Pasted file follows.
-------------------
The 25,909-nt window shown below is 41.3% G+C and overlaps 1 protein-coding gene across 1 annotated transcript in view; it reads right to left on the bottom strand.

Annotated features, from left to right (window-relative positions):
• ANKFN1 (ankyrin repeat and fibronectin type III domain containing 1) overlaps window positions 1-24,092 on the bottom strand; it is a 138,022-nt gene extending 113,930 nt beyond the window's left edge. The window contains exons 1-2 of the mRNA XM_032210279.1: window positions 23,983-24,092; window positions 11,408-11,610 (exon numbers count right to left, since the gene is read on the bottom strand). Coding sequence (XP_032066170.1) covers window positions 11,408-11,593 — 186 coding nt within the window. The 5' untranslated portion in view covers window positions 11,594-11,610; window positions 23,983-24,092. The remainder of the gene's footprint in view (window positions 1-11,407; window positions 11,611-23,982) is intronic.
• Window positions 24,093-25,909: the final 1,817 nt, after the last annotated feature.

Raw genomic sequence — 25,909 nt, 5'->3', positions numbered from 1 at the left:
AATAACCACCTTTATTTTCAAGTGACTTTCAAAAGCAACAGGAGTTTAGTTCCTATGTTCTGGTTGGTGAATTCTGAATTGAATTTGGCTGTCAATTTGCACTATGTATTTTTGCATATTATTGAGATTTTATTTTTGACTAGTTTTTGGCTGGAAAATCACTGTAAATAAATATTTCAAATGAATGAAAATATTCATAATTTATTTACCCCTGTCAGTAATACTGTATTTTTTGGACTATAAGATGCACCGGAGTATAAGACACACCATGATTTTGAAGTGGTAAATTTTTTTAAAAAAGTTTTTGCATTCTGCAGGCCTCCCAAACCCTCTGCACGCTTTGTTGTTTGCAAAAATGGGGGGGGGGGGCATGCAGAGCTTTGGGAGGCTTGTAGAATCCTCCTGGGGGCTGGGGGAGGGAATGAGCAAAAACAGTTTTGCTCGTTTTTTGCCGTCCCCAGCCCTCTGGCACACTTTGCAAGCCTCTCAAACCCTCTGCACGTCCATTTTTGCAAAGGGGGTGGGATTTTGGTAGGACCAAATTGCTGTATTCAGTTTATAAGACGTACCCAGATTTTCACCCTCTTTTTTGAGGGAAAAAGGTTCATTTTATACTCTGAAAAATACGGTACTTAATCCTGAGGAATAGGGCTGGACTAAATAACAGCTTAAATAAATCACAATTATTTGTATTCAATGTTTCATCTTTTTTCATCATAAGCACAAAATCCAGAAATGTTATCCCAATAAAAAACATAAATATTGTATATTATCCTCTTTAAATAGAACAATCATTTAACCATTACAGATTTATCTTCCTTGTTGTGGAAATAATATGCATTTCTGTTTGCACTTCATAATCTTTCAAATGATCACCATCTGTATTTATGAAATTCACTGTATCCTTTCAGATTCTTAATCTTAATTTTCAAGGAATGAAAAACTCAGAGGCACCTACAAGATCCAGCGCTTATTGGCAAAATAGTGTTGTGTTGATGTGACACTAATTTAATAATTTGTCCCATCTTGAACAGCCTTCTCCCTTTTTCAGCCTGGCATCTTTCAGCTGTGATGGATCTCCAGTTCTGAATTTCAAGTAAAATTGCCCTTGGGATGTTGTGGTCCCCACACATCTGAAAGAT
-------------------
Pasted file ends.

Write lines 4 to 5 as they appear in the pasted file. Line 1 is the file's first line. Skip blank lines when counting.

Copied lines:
• Window positions 24,093-25,909: the final 1,817 nt, after the last annotated feature.

Raw genomic sequence — 25,909 nt, 5'->3', positions numbered from 1 at the left: